In the video world over the past 20 years there have been many, many different types of cables and connections used to pass signal from one medium to another. From composite video to VGA and DVI, and now to SDI and HDMI. But while we have heard of these cables, you may wonder what are they? And what do they do? Today we’re going to talk about HDMI and SDI. In future articles we will talk more about passing video signal over Cat6a cable using HDBaseT. If you are wondering what that even means, just keep a lookout for the upcoming article to learn all about it. ;)
Let's start with HDMI cables! HDMI stands for High Definition Multimedia Interface and is the most frequently used HD signal for transferring both high definition video and audio over a single cable. Really, it's pretty amazing! HDMI is typically used for connecting devices such as TV’s, wireless presentation devices like an AppleTV or huddle space integrator like Klik Boks, and is generally considered a consumer level video cable. It's easy to find HDMI or mini HDMI in an average home today on computers, tv's projectors, etc. One of the big advantages with HDMI at the homeowner level is simply that it is a single cable solution for combining both video and audio. It has replaced many of the analogue solutions which required separate video and audio cables creating a tangle of confusing wires in spaces that were supposed to be easy and uncomplicated for the average person to use. One of the big disadvantages to HDMI cable is that you can only run most HDMI cables up to 25’. Though this isn't generally a problem for the consumer, it can create difficulties in other areas.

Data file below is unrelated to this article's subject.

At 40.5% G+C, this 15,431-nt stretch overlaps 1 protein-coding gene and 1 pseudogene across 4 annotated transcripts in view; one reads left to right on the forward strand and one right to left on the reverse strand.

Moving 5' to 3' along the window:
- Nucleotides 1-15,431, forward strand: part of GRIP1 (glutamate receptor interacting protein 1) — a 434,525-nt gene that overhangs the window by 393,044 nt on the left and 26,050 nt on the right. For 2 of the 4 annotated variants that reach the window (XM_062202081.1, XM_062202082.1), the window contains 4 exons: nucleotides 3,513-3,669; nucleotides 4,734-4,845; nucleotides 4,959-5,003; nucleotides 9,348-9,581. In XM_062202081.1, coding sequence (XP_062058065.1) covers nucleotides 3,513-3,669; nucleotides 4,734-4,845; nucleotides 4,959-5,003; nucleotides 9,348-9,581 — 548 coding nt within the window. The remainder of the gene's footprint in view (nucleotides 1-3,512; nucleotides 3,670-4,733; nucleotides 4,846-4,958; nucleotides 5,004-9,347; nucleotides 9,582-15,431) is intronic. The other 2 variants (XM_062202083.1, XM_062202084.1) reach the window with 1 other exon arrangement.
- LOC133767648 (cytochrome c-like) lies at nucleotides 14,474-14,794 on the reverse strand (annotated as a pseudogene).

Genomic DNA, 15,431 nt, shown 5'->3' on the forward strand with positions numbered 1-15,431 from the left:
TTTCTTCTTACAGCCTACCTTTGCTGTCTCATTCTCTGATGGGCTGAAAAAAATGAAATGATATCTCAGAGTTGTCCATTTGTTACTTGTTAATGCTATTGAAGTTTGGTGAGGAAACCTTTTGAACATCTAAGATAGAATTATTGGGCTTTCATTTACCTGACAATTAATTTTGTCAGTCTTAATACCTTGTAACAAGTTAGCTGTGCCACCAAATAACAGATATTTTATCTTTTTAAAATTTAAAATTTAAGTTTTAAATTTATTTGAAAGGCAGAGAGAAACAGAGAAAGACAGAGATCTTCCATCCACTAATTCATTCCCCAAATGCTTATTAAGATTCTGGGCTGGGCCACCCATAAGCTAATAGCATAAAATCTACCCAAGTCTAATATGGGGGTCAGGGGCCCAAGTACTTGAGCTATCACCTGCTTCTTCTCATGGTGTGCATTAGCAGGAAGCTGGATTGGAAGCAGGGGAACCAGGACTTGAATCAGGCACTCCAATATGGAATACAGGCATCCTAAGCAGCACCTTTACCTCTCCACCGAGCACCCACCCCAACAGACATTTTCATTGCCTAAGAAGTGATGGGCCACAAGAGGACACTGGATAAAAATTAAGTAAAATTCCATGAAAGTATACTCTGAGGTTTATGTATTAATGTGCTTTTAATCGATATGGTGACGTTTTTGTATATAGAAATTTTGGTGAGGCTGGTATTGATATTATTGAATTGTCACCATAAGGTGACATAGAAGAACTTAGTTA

Our other popular Video Cable option is SDI. SDI stand for Serial Digital Interface. What does that mean? SDI is a standard video signal used by professional, broadcast grade cameras. SDI cable has the ability to transmit HD video signal over a much farther distance than HDMI. SDI also has the ability to pass audio as well. SDI cables are made up of two components, 75ohm coaxial cable and BNC connectors. Now, not all SDI cables are the same. Different cables can carry different quality signals over specified distances. Just because one cable fits or is long enough, doesn’t mean it will work at all, or even that it will work properly! The higher the quality of the video signal you are sending, may require you to either go a shorter distance with your cable or you may need to use a higher grade cable. In a later article we are going to discuss SDI video signal, the different quality, and some of the solutions that SDI offers.
Video cabling can be more complex than audio cabling and it's important to have your expensive and sometimes sensitive equipment connected properly. If it's not, it can cause you all kinds of problems and glitches or produce a poor quality video. Cable is cheap in comparison to video equipment, so take the time to see if your problem can be fixed with an easy cable switch before giving up on your gear. We hope you are learning more about cables! If you have specific questions you'd like to see answered, email or find us on social media!
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